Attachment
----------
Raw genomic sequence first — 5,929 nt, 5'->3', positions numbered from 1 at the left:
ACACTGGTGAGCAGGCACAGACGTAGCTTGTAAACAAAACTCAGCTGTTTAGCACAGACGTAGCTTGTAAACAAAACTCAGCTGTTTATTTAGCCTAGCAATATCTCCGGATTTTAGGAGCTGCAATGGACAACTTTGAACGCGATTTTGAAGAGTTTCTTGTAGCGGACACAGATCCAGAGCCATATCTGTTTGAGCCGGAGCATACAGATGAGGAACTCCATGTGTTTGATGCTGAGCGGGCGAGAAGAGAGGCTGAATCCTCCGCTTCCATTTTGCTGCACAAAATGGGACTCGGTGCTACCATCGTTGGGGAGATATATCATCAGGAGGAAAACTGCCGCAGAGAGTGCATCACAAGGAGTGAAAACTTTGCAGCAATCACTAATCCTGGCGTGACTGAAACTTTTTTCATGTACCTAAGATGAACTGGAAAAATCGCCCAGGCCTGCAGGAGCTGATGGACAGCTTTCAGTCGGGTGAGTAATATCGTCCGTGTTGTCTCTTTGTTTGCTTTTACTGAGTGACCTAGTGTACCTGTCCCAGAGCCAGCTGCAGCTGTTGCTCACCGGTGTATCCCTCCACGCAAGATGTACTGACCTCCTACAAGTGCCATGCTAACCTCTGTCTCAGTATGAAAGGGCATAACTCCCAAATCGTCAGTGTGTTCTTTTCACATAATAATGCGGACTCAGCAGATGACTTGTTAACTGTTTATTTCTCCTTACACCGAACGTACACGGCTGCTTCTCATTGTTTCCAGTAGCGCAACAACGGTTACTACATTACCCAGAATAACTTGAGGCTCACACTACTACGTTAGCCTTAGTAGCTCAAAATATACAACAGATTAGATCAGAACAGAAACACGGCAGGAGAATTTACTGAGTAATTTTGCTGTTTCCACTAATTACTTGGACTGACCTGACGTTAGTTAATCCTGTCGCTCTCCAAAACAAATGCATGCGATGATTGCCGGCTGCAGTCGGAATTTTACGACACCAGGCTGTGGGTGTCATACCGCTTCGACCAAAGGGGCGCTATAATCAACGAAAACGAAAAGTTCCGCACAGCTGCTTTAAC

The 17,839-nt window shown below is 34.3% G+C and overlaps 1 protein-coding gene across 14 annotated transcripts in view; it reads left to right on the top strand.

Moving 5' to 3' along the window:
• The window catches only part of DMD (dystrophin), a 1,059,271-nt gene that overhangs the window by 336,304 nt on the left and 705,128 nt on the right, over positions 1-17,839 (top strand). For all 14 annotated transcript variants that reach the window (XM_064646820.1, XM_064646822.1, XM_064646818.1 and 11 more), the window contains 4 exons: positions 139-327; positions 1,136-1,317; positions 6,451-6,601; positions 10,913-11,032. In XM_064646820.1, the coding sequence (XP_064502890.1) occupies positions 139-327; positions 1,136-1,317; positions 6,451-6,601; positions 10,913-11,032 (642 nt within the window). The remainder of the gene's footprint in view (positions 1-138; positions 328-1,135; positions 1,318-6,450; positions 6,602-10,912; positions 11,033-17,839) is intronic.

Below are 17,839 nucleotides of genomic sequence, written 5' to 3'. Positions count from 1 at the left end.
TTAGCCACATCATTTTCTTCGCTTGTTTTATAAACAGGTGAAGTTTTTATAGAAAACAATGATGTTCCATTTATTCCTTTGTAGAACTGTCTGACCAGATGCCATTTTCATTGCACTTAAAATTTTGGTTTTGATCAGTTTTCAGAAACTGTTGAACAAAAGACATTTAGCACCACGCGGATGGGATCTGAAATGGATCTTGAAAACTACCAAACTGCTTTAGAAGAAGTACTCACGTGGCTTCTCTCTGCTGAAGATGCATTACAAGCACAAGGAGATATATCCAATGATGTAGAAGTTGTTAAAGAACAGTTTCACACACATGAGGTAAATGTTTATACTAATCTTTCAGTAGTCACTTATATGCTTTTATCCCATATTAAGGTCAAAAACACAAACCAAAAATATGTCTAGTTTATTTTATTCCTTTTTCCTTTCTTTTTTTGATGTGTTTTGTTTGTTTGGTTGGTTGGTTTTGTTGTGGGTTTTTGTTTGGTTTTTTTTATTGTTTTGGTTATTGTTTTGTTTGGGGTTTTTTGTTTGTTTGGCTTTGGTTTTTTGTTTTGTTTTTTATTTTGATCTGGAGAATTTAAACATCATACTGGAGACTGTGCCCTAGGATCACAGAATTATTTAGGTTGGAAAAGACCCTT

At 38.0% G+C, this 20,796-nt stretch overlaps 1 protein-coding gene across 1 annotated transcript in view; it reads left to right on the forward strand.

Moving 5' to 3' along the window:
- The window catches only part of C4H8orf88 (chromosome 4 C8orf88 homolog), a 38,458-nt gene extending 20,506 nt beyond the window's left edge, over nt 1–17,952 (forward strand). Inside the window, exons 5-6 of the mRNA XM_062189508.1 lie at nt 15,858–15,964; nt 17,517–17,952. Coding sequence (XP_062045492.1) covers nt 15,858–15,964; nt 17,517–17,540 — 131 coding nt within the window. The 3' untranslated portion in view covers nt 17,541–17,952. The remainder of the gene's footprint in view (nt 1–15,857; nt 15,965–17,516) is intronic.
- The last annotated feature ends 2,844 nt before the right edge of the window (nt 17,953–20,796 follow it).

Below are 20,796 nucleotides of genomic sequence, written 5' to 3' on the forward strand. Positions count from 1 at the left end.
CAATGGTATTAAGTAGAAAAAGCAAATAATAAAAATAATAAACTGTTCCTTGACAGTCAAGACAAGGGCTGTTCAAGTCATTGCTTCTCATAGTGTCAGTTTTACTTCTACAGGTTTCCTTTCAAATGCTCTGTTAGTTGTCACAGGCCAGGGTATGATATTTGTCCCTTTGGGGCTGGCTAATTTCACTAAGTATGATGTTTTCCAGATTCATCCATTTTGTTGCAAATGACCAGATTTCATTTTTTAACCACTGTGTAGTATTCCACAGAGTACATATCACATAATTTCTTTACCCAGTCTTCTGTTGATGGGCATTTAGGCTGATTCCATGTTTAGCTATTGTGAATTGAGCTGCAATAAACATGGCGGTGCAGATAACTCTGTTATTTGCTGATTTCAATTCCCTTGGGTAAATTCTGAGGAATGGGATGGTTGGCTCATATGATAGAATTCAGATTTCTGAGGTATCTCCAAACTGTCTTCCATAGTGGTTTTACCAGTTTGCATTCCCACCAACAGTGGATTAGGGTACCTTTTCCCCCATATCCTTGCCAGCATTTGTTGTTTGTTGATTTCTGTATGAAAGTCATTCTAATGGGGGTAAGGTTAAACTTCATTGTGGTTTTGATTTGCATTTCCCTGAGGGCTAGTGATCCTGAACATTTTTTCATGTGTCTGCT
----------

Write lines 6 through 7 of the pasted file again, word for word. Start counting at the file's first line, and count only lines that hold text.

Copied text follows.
Below are 17,839 nucleotides of genomic sequence, written 5' to 3'. Positions count from 1 at the left end.
TTAGCCACATCATTTTCTTCGCTTGTTTTATAAACAGGTGAAGTTTTTATAGAAAACAATGATGTTCCATTTATTCCTTTGTAGAACTGTCTGACCAGATGCCATTTTCATTGCACTTAAAATTTTGGTTTTGATCAGTTTTCAGAAACTGTTGAACAAAAGACATTTAGCACCACGCGGATGGGATCTGAAATGGATCTTGAAAACTACCAAACTGCTTTAGAAGAAGTACTCACGTGGCTTCTCTCTGCTGAAGATGCATTACAAGCACAAGGAGATATATCCAATGATGTAGAAGTTGTTAAAGAACAGTTTCACACACATGAGGTAAATGTTTATACTAATCTTTCAGTAGTCACTTATATGCTTTTATCCCATATTAAGGTCAAAAACACAAACCAAAAATATGTCTAGTTTATTTTATTCCTTTTTCCTTTCTTTTTTTGATGTGTTTTGTTTGTTTGGTTGGTTGGTTTTGTTGTGGGTTTTTGTTTGGTTTTTTTTATTGTTTTGGTTATTGTTTTGTTTGGGGTTTTTTGTTTGTTTGGCTTTGGTTTTTTGTTTTGTTTTTTATTTTGATCTGGAGAATTTAAACATCATACTGGAGACTGTGCCCTAGGATCACAGAATTATTTAGGTTGGAAAAGACCCTT